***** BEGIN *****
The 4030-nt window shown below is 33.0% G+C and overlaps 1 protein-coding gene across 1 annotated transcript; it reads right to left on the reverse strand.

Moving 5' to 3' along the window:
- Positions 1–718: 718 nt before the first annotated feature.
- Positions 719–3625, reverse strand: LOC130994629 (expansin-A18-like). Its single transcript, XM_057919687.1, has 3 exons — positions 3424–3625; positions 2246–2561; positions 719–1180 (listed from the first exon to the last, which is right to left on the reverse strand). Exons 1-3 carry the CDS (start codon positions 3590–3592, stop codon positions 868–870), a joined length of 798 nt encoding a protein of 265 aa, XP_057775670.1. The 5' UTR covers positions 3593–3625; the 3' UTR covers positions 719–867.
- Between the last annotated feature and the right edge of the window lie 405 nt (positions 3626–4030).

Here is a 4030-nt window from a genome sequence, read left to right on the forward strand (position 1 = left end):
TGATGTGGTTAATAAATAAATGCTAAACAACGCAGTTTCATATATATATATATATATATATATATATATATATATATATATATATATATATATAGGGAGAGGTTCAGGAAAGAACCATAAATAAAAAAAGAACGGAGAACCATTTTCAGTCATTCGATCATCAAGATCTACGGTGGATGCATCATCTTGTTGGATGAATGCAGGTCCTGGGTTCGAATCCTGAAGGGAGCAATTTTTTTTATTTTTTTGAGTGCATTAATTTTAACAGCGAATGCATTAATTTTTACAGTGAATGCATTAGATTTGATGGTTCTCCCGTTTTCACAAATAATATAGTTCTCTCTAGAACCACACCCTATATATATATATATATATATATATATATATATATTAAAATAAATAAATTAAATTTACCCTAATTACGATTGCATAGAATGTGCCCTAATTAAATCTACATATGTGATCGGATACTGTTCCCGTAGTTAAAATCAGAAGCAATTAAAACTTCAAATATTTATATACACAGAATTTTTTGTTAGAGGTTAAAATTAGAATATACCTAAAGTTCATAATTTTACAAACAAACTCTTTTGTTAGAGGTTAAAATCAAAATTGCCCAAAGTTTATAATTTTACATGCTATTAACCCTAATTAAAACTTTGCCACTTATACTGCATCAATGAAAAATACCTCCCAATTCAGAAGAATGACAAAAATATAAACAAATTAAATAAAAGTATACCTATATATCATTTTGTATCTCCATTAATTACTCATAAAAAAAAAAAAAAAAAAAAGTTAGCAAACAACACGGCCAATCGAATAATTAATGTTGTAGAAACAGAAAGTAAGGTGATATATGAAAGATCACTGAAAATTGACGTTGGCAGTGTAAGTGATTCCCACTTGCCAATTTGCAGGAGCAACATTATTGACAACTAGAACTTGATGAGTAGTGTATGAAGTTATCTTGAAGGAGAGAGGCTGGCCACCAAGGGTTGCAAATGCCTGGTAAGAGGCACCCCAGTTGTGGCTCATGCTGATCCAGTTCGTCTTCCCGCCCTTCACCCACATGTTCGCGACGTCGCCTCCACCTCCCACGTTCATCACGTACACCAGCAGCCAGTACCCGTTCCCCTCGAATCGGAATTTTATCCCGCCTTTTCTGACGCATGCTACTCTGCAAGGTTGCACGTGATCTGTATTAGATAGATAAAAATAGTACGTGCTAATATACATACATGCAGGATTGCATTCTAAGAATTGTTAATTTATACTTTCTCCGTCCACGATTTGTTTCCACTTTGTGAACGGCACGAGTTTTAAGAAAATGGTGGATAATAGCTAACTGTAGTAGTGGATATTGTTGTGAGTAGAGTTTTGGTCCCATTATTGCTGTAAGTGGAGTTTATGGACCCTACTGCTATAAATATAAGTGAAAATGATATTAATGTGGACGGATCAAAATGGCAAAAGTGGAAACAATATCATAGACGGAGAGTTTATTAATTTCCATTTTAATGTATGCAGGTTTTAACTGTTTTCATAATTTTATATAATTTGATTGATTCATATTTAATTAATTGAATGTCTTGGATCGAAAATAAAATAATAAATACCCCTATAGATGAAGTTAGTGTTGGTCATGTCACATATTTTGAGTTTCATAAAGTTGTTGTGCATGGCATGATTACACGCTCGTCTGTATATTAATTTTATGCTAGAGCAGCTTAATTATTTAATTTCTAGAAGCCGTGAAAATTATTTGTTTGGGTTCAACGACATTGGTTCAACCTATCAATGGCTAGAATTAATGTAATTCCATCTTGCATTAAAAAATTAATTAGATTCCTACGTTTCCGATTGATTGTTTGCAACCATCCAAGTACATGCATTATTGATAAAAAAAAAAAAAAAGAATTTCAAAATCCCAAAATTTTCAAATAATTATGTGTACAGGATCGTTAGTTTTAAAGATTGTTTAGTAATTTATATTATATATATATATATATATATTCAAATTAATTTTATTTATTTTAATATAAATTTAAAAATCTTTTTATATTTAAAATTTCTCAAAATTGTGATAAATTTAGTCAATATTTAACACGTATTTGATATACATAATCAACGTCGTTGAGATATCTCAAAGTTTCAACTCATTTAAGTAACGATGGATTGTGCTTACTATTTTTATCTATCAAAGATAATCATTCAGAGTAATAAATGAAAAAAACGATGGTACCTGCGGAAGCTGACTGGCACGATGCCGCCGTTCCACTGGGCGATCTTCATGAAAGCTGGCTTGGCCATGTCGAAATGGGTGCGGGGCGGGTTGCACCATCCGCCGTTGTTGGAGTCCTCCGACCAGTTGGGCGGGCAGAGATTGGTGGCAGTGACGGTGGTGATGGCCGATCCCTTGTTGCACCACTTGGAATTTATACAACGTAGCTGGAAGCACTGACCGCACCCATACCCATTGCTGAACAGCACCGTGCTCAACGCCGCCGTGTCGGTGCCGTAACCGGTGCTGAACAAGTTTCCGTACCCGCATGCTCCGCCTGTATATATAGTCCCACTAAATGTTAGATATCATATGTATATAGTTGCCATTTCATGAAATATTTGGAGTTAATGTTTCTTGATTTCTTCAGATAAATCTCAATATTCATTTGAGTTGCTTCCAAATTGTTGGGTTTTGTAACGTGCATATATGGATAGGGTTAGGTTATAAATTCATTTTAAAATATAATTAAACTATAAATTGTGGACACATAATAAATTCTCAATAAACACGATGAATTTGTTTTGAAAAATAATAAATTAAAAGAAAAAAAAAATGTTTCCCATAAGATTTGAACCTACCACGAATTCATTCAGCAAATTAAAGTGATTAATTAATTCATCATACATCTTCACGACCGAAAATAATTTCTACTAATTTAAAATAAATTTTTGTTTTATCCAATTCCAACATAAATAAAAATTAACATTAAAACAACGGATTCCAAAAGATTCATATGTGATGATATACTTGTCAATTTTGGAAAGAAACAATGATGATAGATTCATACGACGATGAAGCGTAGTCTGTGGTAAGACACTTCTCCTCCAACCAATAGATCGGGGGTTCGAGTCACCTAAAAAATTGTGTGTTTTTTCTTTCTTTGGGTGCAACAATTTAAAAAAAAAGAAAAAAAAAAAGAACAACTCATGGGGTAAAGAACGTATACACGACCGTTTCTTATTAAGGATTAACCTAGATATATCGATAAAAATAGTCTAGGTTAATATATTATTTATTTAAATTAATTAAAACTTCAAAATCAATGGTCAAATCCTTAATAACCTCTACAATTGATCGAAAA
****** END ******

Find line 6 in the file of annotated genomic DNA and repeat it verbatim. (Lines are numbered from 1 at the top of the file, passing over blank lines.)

Here is a 4030-nt window from a genome sequence, read left to right on the forward strand (position 1 = left end):